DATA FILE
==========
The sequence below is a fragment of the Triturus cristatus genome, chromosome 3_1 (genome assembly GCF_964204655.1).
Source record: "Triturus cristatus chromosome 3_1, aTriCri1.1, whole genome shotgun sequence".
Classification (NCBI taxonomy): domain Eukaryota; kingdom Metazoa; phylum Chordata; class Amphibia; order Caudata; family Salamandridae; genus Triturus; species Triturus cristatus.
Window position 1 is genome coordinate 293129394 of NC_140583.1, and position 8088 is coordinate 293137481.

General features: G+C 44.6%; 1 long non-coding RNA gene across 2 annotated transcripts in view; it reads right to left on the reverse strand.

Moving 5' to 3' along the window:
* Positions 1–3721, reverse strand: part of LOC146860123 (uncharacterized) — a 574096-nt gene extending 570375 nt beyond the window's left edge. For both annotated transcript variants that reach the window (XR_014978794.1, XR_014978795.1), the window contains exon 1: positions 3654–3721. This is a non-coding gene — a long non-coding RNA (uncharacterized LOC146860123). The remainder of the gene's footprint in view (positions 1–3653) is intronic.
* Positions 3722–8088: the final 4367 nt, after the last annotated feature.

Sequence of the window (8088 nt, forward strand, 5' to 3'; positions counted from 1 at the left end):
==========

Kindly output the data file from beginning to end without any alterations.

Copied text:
The sequence below is a fragment of the Triturus cristatus genome, chromosome 3_1 (genome assembly GCF_964204655.1).
Source record: "Triturus cristatus chromosome 3_1, aTriCri1.1, whole genome shotgun sequence".
Classification (NCBI taxonomy): domain Eukaryota; kingdom Metazoa; phylum Chordata; class Amphibia; order Caudata; family Salamandridae; genus Triturus; species Triturus cristatus.
Window position 1 is genome coordinate 293129394 of NC_140583.1, and position 8088 is coordinate 293137481.

General features: G+C 44.6%; 1 long non-coding RNA gene across 2 annotated transcripts in view; it reads right to left on the reverse strand.

Moving 5' to 3' along the window:
* Positions 1–3721, reverse strand: part of LOC146860123 (uncharacterized) — a 574096-nt gene extending 570375 nt beyond the window's left edge. For both annotated transcript variants that reach the window (XR_014978794.1, XR_014978795.1), the window contains exon 1: positions 3654–3721. This is a non-coding gene — a long non-coding RNA (uncharacterized LOC146860123). The remainder of the gene's footprint in view (positions 1–3653) is intronic.
* Positions 3722–8088: the final 4367 nt, after the last annotated feature.

Sequence of the window (8088 nt, forward strand, 5' to 3'; positions counted from 1 at the left end):